Iraq's Prime Minister Nuri al-Maliki 370.
(photo credit: REUTERS)
Prime Minister Nuri al-Maliki of Iraq told the Obama administration this
month that Iran wants direct talks with the US on its nuclear program,
according to a report in The New York Times on Friday that cited Western officials. Maliki said that Iraq was prepared to facilitate the negotiations.
sent the message to the US ambassador in Baghdad earlier this month and
he suggested that he was relaying a message from Iranian officials who
said that Iran's incoming President Hassan Rouhani, "would be serious
about any discussions with the US," according to the report.
Iraqi leader indicated that he had been in touch with "confidants" of
Iran's supreme leader Ayatollah Ali Khamenei but some Western officials
remained uncertain whether the idea was "mainly Maliki's initiative,"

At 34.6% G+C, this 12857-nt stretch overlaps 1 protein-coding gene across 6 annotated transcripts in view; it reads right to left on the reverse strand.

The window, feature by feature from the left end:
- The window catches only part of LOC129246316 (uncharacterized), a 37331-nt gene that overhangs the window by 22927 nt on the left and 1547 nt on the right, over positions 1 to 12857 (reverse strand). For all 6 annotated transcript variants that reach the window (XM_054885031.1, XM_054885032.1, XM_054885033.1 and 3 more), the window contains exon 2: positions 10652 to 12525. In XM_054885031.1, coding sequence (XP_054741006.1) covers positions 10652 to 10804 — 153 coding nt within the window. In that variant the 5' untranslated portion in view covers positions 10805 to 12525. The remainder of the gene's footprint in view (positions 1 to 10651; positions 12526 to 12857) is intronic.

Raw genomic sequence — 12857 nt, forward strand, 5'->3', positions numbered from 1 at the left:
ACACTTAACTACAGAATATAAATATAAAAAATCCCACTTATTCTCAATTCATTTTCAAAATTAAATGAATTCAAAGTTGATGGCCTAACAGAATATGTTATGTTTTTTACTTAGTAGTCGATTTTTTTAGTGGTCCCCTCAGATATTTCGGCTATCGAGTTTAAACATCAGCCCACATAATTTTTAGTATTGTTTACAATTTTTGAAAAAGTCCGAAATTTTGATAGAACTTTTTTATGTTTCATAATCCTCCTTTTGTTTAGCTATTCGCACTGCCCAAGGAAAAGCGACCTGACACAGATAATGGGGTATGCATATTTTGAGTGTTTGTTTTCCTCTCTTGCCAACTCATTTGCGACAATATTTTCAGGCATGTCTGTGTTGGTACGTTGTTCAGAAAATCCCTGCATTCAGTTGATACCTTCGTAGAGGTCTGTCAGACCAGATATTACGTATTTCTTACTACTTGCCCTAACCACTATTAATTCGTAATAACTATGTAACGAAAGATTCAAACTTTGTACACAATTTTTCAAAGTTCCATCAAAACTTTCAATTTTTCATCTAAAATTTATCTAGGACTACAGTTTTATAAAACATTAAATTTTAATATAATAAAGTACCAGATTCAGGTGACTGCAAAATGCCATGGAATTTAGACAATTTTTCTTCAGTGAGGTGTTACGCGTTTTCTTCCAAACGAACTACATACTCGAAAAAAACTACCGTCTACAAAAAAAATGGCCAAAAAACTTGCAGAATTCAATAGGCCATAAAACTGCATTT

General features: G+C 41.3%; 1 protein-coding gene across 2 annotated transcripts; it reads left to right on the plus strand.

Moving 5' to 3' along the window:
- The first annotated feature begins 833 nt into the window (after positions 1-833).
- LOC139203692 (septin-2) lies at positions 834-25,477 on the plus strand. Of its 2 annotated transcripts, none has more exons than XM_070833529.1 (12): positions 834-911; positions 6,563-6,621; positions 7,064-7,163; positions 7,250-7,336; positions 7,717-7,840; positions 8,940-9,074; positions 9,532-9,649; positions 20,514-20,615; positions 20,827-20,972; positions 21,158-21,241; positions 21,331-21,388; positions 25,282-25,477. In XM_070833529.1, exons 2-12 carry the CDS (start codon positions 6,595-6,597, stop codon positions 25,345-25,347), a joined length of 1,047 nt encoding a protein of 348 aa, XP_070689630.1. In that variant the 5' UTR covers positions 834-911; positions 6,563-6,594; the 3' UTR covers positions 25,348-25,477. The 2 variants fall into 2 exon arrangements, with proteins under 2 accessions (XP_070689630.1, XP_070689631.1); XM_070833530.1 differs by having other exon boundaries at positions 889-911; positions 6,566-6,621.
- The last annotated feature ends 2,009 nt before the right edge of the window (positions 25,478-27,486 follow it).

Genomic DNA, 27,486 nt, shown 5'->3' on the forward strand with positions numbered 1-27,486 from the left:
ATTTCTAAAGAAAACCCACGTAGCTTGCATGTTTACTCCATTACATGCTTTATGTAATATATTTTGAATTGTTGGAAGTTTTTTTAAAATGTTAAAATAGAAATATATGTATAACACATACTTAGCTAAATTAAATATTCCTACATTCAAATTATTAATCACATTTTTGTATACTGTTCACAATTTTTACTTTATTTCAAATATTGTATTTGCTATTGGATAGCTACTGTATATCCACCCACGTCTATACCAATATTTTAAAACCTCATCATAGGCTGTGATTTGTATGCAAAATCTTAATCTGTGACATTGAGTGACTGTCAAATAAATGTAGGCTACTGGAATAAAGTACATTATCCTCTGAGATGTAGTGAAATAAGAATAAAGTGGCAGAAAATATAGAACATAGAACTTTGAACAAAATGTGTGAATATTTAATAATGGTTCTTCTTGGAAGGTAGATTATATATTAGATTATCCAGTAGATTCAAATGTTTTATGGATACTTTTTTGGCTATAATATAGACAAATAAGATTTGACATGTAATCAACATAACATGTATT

report quoted US State Department spokesman Patrick Ventrell who said
that the US was "open to direct talks with Iran in order to resolve the
international community's concerns about Iran's nuclear program."
At the beginning of July members of the US House of Representatives, in a letter to the White House
called on President Barack Obama to continue implementing a strict
sanctions regimen on the Islamic Republic over its disputed nuclear
bipartisan group of 43 congressmen, including the Republican chairman
of the House Foreign Affairs Committee and its Democratic ranking
member, called the election of Hassan Rouhani unfair and unfree by
international standards– and likely a ruse by Iran to buy time for
progress on its nuclear program.
In June, Iran said it would press ahead with its uranium enrichment program
signaling no change of course despite Rouhani's presidential win.
Abbasi-Davani, head of the Islamic Republic's Atomic Energy
Organization, said production of nuclear fuel would "continue in line
with our declared goals. The enrichment linked to fuel production will
also not change."
Michael Wilner and Reuters contributed to this report.